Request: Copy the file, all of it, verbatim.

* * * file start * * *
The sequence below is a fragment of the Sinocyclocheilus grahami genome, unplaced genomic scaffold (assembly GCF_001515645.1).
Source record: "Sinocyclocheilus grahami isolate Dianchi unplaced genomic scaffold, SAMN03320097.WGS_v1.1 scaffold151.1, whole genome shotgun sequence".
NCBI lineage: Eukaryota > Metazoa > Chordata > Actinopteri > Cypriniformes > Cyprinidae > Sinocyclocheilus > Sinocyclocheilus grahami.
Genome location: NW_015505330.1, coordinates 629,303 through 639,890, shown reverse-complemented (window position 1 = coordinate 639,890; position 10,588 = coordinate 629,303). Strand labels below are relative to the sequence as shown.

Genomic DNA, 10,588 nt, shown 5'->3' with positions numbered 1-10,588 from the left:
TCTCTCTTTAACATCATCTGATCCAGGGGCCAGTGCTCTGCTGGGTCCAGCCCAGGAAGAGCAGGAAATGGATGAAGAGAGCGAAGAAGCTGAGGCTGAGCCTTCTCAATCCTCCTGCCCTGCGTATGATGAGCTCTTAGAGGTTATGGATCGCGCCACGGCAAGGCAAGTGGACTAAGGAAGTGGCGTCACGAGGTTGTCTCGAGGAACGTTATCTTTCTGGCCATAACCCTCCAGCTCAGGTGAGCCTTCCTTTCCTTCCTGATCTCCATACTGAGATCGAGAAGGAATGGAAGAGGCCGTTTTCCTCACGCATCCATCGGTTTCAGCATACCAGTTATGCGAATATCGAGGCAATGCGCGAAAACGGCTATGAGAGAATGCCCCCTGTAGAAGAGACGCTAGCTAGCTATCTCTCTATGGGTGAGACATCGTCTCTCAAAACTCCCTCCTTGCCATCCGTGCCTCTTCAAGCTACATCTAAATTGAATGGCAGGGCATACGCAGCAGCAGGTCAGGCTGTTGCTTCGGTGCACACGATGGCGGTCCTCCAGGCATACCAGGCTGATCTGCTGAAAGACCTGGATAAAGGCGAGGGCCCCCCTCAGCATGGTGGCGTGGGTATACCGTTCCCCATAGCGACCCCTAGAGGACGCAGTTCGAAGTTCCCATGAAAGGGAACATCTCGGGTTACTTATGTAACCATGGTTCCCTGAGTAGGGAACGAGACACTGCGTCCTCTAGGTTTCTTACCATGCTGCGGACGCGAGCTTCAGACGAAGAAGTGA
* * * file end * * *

The sequence below is a fragment of the Sinocyclocheilus grahami genome, unplaced genomic scaffold (assembly GCF_001515645.1).
Source record: "Sinocyclocheilus grahami isolate Dianchi unplaced genomic scaffold, SAMN03320097.WGS_v1.1 scaffold151.1, whole genome shotgun sequence".
NCBI lineage: Eukaryota > Metazoa > Chordata > Actinopteri > Cypriniformes > Cyprinidae > Sinocyclocheilus > Sinocyclocheilus grahami.
Genome location: NW_015505330.1, coordinates 629,303 through 639,890, shown reverse-complemented (window position 1 = coordinate 639,890; position 10,588 = coordinate 629,303). Strand labels below are relative to the sequence as shown.

Genomic DNA, 10,588 nt, shown 5'->3' with positions numbered 1-10,588 from the left:
TCTCTCTTTAACATCATCTGATCCAGGGGCCAGTGCTCTGCTGGGTCCAGCCCAGGAAGAGCAGGAAATGGATGAAGAGAGCGAAGAAGCTGAGGCTGAGCCTTCTCAATCCTCCTGCCCTGCGTATGATGAGCTCTTAGAGGTTATGGATCGCGCCACGGCAAGGCAAGTGGACTAAGGAAGTGGCGTCACGAGGTTGTCTCGAGGAACGTTATCTTTCTGGCCATAACCCTCCAGCTCAGGTGAGCCTTCCTTTCCTTCCTGATCTCCATACTGAGATCGAGAAGGAATGGAAGAGGCCGTTTTCCTCACGCATCCATCGGTTTCAGCATACCAGTTATGCGAATATCGAGGCAATGCGCGAAAACGGCTATGAGAGAATGCCCCCTGTAGAAGAGACGCTAGCTAGCTATCTCTCTATGGGTGAGACATCGTCTCTCAAAACTCCCTCCTTGCCATCCGTGCCTCTTCAAGCTACATCTAAATTGAATGGCAGGGCATACGCAGCAGCAGGTCAGGCTGTTGCTTCGGTGCACACGATGGCGGTCCTCCAGGCATACCAGGCTGATCTGCTGAAAGACCTGGATAAAGGCGAGGGCCCCCCTCAGCATGGTGGCGTGGGTATACCGTTCCCCATAGCGACCCCTAGAGGACGCAGTTCGAAGTTCCCATGAAAGGGAACATCTCGGGTTACTTATGTAACCATGGTTCCCTGAGTAGGGAACGAGACACTGCGTCCTCTAGGTTTCTTACCATGCTGCGGACGCGAGCTTCAGACGAAGAAGTGA